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Shop Made Air Cleaner

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Project by Gene47 posted 1822 days ago 5304 views 37 times favorited 17 comments Add to Favorites Watch

This is a shop made air cleaner that I made using an old furnace squirrel cage blower. I built the box out of 3/4 plywood and mounted the squirrel cage inside. I then made frames that would hold a standard size throw away furnace filters. I put 2 on the intake side of the blower and one on the exhaust side.

When It is time to change I throw away the first intake filter move the other 2 forward and put a fresh one on the exhaust side.

I have calculated that this blower will exchange the air in the shop about every 8 minutes.

I got the blower for free and had most of the other material around the shop so maybe have about $60 bucks invested for a very effective air cleaner that does a nice job when I am sanding or making a lot of sawdust.

-- Gene Miller - it only took me 3 days 9 hours and 28 minutes to get that top flat!





17 comments so far

View interpim's profile

interpim

1123 posts in 1959 days


#1 posted 1822 days ago

How do you switch it on and off?

I am curious if it’s possible to hook one of these up to your equipment switches to cycle the air while your running your sanders etc…

-- San Diego, CA

View MNbuzzdust's profile

MNbuzzdust

99 posts in 1852 days


#2 posted 1822 days ago

Great job. Thanks for posting it.

View noknot's profile

noknot

548 posts in 1942 days


#3 posted 1822 days ago

Nice work

-- GO DAWGS!

View Joe Weaver's profile

Joe Weaver

382 posts in 2186 days


#4 posted 1822 days ago

great job

-- Joe, Ga

View Scott Bryan's profile

Scott Bryan

27251 posts in 2322 days


#5 posted 1822 days ago

Gene, this is a really nice addition to your shop. Good job on the design and build as well.

-- Challenges are what make life interesting; overcoming them is what makes life meaningful- Joshua Marine

View Gene47's profile

Gene47

74 posts in 1827 days


#6 posted 1822 days ago

I have a timer in the outlet that I plug it into and have it set to run a couple of hours every day but if I am sanding there is a switch on the timer that will turn it on to run continuous. In the summer time when the AC is running I set the timer to run more so that I don’t get so much fine dust through the AC. I also place a furnace filter in front of the AC to catch fine dust as well.

-- Gene Miller - it only took me 3 days 9 hours and 28 minutes to get that top flat!

View MyOldGarage's profile

MyOldGarage

93 posts in 1928 days


#7 posted 1822 days ago

Very cool—I’m going to build one of these for next fall/winter, unless I get too spoiled by working in AC this summer. (My garage pipes are exposed, so it’s either sweating/dripping pipes or a cool garage . .. hmm . . )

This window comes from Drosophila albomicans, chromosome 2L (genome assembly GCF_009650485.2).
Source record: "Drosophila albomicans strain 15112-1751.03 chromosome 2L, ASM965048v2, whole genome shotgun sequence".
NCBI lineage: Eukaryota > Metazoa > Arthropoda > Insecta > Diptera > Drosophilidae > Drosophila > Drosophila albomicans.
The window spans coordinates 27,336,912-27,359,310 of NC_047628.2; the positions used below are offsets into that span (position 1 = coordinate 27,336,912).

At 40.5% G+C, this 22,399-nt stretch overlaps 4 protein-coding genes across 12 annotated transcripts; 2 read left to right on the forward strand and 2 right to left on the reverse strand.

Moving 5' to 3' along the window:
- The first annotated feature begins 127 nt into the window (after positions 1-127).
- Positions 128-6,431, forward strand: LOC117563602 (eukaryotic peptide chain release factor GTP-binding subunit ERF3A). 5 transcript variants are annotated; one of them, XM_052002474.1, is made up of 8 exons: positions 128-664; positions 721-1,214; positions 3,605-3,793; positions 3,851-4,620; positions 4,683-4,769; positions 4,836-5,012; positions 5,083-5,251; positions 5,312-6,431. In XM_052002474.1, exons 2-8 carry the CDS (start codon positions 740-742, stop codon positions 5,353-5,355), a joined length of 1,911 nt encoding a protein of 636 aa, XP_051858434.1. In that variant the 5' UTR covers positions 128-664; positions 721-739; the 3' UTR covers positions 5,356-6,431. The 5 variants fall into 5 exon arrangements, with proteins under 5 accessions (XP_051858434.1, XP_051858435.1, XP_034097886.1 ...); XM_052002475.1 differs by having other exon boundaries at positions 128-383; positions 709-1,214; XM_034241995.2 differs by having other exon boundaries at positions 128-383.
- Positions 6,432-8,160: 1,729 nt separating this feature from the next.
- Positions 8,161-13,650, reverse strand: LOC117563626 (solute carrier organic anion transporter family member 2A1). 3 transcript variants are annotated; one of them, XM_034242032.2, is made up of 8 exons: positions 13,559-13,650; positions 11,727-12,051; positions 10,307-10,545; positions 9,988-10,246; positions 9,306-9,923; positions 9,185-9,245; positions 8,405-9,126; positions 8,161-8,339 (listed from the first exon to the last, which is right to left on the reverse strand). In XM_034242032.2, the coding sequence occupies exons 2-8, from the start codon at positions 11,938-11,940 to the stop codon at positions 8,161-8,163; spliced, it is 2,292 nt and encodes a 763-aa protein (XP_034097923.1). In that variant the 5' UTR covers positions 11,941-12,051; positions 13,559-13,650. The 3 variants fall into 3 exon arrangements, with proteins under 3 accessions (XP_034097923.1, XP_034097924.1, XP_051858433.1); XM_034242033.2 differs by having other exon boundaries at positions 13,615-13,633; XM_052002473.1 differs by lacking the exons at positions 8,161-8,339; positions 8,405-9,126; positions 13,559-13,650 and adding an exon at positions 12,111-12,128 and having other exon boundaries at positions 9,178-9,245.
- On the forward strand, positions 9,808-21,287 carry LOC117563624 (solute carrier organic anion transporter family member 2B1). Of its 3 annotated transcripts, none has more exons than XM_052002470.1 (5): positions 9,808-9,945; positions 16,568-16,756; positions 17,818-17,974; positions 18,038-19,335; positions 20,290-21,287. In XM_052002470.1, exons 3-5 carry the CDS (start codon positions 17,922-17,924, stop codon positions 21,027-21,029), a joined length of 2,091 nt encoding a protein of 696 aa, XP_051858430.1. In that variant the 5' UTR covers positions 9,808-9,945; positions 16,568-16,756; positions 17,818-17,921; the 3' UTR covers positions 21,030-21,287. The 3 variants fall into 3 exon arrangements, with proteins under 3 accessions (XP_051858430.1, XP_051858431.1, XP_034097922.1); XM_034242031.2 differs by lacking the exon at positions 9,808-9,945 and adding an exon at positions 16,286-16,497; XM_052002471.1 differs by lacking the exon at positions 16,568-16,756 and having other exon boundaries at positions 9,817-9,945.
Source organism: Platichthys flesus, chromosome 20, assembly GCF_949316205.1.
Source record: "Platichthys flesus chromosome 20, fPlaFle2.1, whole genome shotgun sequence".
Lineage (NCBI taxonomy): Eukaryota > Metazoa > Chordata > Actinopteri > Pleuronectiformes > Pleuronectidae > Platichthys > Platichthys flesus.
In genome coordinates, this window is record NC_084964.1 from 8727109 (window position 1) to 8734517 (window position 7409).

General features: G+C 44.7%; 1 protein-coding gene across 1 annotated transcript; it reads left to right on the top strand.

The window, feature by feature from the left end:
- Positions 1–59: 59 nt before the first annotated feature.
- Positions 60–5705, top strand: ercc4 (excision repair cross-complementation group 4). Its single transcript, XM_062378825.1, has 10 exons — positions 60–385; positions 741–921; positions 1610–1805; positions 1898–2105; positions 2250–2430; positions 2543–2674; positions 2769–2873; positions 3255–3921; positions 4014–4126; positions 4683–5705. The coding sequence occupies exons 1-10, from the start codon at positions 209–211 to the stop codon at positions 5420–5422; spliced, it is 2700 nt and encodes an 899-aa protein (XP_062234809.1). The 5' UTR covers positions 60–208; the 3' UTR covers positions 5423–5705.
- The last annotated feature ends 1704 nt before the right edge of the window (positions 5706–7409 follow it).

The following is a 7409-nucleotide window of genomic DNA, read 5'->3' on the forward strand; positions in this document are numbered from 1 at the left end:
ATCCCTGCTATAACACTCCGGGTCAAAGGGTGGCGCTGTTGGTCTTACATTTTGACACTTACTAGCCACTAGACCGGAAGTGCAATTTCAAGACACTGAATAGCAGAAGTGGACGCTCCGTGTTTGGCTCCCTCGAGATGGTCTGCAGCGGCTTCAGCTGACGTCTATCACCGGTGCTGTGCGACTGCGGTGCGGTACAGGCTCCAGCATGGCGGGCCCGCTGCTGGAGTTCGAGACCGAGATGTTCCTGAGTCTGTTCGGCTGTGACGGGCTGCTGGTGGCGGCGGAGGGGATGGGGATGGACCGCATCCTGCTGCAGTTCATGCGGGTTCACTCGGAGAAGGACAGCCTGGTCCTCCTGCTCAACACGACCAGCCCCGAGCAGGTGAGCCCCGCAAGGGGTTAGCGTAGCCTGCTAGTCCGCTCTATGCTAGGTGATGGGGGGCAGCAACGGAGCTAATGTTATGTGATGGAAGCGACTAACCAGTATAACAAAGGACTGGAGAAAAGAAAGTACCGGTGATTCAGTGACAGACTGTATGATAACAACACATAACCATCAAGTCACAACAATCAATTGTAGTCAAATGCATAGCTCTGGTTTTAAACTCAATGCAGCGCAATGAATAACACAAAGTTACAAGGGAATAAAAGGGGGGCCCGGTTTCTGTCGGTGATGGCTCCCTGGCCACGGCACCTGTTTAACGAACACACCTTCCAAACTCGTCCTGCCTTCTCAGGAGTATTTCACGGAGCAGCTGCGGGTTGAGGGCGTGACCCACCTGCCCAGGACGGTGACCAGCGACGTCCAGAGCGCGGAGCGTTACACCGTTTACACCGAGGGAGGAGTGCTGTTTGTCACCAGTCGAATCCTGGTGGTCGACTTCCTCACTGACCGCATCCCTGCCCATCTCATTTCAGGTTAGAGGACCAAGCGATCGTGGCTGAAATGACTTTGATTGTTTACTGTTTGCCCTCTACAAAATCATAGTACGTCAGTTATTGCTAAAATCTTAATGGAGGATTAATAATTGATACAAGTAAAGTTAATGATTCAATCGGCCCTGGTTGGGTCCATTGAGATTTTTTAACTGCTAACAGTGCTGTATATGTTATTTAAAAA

-- Bradley Miller, Blue Springs, MO - http://myoldgarage.blogspot.com

View PurpLev's profile

PurpLev

8473 posts in 2149 days


#8 posted 1822 days ago

nice looking setup…

-- ㊍ When in doubt - There is no doubt - Go the safer route.

View Kevin Depies's profile

Kevin Depies

78 posts in 1868 days


#9 posted 1822 days ago

Very nice! I’ve been thinking about building something like this for a while. Buying an air cleaner seems like such a ripoff for how simple they really are. I just need to get my hands on a furnace blower to design it around… wish I knew someone who works in HVAC.

Within the last week I’ve come to the realization that I’m allergic to walnut dust. I had a couple reactions where my face turned all red before I made the connection that it happened after I was working with walnut. From what I’ve been reading, a reaction to one wood means I’m susceptible to reactions from others, so I really need to start taking more precautions than just using a dust collector. Something like this needs to be added to my shop sooner than later.

Thanks for posting.

View Popeye Jr.'s profile

Popeye Jr.

120 posts in 1923 days


#10 posted 1821 days ago

great work thet should help out your air quality alot.
Cheers

-- People who say it cannot be done should not interup those who are doing it

View Chris Davis's profile

Chris Davis

1285 posts in 2482 days


#11 posted 1819 days ago

I like that. I need a couple of those.

-- Watch live video from our shop. http://wwbeds.com/live.htm

View Dusty56's profile

Dusty56

11605 posts in 2188 days


#12 posted 1817 days ago

Great job on this one : )

-- When you arrive at my front door, please knock softly but firmly. I like soft , firm, knockers : )

View Don K.'s profile

Don K.

1075 posts in 1827 days


#13 posted 1816 days ago

Looks great !!! Thanks for posting and sharing it.

-- Don S.E. OK

View aj_houston's profile

aj_houston

22 posts in 1793 days


#14 posted 1783 days ago

Nice job! I am thinking of building one of these.

How did you get it up to the ceiling, and how did you mount it?

-- It is better to wear out than to rust out. --Cumberland

View Gene47's profile

Gene47

74 posts in 1827 days


#15 posted 1783 days ago

AJ,

At the time I was mounting this I had just finished putting up the OSB on all of the walls and ceiling and had borrowed a panel lift from a friend.

I just put a piece of plywood on the panel lift and then set the air cleaner on top of that and cranked it up to where I wanted it and screwed it to the ceiling. I made sure that 4 of the screws went into the 2×4 ceiling joists that I had run and then put in about 8 more directly into the 7/16 OSB panels.

Hope this helps.

Gene

-- Gene Miller - it only took me 3 days 9 hours and 28 minutes to get that top flat!

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